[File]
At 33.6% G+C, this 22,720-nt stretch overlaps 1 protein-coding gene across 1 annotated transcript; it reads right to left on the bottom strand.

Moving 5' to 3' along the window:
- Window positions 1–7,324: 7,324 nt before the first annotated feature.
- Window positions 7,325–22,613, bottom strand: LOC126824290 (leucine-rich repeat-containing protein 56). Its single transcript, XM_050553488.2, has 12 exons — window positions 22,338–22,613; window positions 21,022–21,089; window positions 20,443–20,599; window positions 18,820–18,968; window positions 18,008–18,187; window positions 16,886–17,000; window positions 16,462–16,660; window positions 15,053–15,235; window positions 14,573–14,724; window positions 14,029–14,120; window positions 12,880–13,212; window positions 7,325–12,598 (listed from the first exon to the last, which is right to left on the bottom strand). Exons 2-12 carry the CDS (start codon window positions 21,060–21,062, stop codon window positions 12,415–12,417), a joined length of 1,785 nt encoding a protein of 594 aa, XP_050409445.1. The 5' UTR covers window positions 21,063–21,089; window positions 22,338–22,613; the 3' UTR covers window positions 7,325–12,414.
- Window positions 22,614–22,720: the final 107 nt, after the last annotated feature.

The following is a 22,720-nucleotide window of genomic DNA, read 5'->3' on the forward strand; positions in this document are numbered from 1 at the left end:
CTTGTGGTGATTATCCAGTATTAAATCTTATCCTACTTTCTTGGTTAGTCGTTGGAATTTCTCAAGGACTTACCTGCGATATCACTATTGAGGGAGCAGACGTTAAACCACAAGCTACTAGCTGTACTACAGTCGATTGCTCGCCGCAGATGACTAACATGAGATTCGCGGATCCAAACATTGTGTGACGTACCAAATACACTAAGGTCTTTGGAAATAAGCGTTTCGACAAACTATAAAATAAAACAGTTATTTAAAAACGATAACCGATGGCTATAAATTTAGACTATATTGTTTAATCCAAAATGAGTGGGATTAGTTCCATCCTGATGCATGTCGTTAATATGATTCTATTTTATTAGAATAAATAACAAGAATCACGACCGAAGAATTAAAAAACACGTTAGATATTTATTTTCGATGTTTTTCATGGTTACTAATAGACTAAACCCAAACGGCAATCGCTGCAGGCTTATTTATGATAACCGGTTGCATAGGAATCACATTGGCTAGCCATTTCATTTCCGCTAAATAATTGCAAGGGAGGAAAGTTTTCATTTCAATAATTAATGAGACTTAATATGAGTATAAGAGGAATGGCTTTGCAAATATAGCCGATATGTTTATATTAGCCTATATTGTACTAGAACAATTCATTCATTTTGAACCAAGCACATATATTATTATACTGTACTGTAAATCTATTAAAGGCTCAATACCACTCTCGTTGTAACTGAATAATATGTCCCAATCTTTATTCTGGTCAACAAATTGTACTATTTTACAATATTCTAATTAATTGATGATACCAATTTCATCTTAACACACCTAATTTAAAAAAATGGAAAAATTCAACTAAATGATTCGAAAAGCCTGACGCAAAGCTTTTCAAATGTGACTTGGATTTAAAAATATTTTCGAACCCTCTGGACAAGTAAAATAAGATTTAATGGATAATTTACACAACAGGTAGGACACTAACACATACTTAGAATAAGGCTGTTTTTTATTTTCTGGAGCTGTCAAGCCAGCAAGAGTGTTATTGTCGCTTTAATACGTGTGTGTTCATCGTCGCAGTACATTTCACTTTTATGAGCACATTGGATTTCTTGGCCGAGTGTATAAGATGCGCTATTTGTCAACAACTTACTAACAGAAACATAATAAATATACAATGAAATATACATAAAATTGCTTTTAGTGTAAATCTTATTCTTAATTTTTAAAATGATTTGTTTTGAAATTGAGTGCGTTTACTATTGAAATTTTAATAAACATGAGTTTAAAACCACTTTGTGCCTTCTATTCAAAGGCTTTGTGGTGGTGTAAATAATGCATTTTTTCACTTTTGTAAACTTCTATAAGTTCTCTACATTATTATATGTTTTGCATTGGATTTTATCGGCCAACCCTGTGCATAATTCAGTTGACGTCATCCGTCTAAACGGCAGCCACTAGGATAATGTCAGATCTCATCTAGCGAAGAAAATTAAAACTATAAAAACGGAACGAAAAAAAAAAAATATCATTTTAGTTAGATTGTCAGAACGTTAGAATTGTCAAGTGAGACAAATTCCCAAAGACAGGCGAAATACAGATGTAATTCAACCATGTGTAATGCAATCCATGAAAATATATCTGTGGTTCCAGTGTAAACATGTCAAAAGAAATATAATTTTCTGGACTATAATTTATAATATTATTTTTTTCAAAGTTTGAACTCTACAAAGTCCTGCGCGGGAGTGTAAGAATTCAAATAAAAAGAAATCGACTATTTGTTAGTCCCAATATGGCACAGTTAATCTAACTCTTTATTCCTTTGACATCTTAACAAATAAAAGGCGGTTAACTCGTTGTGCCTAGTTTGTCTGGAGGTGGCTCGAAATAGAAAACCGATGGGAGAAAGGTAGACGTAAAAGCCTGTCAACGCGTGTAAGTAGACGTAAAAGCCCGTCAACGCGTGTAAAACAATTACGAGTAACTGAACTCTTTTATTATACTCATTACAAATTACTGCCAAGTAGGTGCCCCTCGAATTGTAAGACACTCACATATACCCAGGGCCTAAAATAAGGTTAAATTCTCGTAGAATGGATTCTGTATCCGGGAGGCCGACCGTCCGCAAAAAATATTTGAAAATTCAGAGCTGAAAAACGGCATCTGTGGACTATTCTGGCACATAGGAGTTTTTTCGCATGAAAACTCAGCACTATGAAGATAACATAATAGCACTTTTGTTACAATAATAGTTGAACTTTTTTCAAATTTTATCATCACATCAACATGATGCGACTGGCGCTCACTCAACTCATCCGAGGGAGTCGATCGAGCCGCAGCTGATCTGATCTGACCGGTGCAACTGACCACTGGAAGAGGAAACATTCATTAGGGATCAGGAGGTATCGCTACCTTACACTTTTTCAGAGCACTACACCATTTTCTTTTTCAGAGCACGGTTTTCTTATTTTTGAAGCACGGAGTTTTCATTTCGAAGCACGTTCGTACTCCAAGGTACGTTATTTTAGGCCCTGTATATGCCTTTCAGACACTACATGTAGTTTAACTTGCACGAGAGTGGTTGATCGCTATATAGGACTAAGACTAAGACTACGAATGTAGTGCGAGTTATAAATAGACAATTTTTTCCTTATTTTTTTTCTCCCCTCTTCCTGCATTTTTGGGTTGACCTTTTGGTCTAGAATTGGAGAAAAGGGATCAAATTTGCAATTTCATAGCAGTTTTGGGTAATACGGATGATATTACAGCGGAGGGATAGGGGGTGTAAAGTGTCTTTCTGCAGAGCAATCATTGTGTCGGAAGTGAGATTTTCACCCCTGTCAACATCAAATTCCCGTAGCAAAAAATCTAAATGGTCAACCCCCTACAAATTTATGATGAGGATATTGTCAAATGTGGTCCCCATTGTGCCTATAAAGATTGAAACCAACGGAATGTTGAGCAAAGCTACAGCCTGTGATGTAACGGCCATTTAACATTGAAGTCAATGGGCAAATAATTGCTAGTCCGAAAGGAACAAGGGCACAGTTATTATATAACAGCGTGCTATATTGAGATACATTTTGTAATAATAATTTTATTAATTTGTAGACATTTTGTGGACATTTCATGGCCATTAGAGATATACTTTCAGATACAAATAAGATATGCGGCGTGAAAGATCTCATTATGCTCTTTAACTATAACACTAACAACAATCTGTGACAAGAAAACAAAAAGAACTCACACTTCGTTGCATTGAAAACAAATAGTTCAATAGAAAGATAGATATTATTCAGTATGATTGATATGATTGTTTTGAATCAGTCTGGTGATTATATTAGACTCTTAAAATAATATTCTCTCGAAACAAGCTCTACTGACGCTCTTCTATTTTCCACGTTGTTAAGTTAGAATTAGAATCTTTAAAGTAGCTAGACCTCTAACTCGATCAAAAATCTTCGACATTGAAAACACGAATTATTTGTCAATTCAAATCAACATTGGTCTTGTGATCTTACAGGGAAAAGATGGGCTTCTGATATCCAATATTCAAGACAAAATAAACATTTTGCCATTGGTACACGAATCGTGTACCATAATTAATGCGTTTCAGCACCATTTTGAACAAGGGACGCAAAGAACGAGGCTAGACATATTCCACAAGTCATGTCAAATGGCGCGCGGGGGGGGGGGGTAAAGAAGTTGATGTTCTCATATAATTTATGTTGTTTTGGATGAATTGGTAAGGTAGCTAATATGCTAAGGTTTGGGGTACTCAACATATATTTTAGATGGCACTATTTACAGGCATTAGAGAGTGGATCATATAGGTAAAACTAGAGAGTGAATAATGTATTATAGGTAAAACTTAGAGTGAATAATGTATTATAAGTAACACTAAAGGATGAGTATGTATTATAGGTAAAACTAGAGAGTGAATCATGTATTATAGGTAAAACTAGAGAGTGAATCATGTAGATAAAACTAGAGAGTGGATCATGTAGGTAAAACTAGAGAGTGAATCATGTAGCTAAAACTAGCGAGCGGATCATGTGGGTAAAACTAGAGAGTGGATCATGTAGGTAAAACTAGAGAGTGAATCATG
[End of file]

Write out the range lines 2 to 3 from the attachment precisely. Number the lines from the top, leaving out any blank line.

Moving 5' to 3' along the window:
- Window positions 1–7,324: 7,324 nt before the first annotated feature.